If you’re curious to know more about the world of stage acting, here’s your chance. While there’s some definite crossover between performing on stage and on camera, there are some fundamental differences between the two forms of acting too. Actress Jully Lee has experience in both and taps into her unique perspective to tell us what it’s like to live a day in the life of a stage actor, including specific ways it differs from the working life of an on-camera actor.
What does a typical day look like for you?
“As an actor, you plan out your days or your weeks, and as soon as an audition hits, you kind of have to scrap your entire day to prepare for that. So if I have an audition, I’m going to be spending my time preparing for it by figuring out the shape of the scene and my function in it, which will inform the choices I make for my character. It’s the same kind of work I’d be doing to prepare for a film or TV audition. The difference is that for a stage audition, I focus on really owning the space. You almost never want to audition for a theatrical role just standing there, which is the complete opposite of auditioning for film and TV. For on-camera auditions, you have to hit your mark and really be aware of your eyelines. So I think that, without those things limiting you in stage auditions, you don’t have to close yourself off so much.”
Once you’ve won the role, what are you doing?
“You of course always want to read the entire script first to understand the story, as well as your role in the play. I’m in rehearsals right now at Boston Court Pasadena for a play by Kit Steinkellner called ‘Ladies.’ It’s based on The Blue Stocking Society, which was a group of feminists that began in London in the eighteenth century before the term ‘feminist’ even existed. I play a character called ‘Fanny Burney,’ and even though it’s a fictionalized version of her, I have to understand who the real person was before finding where the fiction, that imaginative creativity behind her character, is drawn from. So a lot of what I’m doing in preparing for a role is research. From there, a big part of the rehearsal process is getting off book. And then it’s weeks of blocking and staging. You’re using more of your body and voice for theater, so it’s important that while I’m rehearsing I keep up my ability to project by doing various vocal exercises.”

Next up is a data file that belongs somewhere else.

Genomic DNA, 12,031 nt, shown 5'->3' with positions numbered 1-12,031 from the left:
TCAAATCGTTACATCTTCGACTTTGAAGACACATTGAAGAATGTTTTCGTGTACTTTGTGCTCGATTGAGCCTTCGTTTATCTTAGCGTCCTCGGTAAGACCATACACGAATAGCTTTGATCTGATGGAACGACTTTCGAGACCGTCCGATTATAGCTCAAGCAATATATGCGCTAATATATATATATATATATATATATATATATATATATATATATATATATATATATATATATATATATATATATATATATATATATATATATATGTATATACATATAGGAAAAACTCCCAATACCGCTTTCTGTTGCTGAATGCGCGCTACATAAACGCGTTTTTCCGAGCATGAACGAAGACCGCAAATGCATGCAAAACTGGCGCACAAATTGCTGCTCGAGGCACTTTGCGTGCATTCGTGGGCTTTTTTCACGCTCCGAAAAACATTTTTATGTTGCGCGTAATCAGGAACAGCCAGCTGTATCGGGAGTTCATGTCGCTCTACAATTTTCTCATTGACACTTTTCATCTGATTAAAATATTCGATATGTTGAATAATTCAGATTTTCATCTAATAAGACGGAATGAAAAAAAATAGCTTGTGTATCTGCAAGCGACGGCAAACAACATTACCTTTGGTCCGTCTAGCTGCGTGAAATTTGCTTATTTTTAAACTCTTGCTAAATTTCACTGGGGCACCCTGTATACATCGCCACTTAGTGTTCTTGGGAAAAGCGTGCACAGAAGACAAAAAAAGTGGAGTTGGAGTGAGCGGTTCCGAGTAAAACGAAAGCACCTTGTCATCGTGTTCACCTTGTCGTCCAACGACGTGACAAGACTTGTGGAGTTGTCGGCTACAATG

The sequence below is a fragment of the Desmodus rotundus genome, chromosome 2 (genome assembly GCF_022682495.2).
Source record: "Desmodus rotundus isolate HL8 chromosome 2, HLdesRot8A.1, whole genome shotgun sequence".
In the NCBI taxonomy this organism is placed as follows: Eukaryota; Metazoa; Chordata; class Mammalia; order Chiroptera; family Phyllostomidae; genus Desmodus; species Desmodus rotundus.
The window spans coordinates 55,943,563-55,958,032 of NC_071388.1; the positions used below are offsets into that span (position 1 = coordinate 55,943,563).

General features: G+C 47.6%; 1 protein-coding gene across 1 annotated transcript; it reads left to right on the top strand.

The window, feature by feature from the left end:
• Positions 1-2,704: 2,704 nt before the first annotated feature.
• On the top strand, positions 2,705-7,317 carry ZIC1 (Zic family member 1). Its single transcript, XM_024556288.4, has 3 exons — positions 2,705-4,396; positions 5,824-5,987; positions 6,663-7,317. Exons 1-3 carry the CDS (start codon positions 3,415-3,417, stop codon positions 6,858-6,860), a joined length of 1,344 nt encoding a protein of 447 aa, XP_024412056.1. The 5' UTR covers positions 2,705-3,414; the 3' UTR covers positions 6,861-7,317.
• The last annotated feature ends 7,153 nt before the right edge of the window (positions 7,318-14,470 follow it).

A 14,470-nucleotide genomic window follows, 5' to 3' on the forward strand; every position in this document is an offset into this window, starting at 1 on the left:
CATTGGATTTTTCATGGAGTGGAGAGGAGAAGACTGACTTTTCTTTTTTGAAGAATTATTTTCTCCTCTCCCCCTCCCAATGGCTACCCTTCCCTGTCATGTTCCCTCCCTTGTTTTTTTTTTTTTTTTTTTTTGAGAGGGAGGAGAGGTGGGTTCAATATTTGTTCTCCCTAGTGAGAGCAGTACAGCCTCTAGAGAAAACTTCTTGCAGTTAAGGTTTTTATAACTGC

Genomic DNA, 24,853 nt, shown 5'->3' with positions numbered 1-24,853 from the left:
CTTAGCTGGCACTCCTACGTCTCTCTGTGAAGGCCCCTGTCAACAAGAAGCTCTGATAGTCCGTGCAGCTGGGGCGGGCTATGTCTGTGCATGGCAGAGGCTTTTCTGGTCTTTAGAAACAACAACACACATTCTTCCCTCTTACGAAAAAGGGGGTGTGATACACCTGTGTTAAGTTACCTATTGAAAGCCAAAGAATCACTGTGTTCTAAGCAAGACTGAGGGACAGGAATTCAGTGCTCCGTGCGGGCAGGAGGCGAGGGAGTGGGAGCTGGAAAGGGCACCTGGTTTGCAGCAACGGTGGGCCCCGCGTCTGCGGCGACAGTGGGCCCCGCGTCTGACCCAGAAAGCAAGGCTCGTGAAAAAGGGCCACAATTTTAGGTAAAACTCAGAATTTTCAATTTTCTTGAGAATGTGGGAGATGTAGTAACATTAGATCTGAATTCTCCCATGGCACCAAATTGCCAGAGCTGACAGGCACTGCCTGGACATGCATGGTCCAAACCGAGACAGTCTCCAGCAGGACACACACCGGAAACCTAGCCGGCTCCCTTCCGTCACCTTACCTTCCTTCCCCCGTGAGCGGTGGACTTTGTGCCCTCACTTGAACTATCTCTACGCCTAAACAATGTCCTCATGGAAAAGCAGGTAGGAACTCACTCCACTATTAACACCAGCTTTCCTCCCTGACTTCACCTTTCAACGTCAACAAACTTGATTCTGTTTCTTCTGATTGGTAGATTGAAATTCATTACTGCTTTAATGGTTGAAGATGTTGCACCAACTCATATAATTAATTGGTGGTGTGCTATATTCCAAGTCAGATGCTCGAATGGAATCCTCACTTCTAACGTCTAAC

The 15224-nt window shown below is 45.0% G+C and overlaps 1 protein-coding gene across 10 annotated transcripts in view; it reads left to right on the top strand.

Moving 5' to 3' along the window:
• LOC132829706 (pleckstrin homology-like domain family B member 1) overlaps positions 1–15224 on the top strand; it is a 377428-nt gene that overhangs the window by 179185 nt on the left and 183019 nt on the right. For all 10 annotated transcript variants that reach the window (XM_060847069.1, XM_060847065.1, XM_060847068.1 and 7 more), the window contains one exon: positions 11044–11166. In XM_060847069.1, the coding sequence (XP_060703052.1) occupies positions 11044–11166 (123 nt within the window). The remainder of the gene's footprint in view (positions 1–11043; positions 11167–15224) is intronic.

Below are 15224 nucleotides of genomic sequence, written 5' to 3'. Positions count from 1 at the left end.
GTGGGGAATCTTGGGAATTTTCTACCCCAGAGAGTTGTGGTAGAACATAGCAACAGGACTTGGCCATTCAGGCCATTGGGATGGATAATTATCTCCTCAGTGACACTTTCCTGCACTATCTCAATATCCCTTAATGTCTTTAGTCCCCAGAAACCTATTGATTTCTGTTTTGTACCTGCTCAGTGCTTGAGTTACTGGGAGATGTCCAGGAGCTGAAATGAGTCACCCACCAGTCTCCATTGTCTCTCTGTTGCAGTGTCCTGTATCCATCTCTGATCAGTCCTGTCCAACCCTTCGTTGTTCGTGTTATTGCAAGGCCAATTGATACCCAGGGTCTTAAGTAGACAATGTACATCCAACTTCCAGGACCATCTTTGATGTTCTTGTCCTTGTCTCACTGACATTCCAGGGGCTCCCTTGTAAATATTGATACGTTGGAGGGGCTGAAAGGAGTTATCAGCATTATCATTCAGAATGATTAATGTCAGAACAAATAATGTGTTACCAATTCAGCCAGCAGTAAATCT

When you’ve made it to the performance stage, what’s life like then?
“To be honest, during the performance phase of a show, it’s really easy-breezy because you’ve done all the work. You’re obviously off book and comfortable with the lines, so then you get to just be present and respond to the presence of a live audience. When they’re with you, you can really feel their energy, and it’s such a thrilling ride to be able to perform in the same space as people who are emotionally traveling with you throughout that journey. It’s a beautiful experience that you don’t get to have on camera.”
As Lee tells us, there’s a significant overlap between stage and on-camera acting. The work involved in analyzing scenes and characters is very similar in both forms of acting. But when it comes to physicalizing the performance and connecting to the audience, stage acting gives actors a wholly different experience. So if you’re an on-camera actor and find yourself envying aspects of theater work, you might consider expanding your talents to the stage.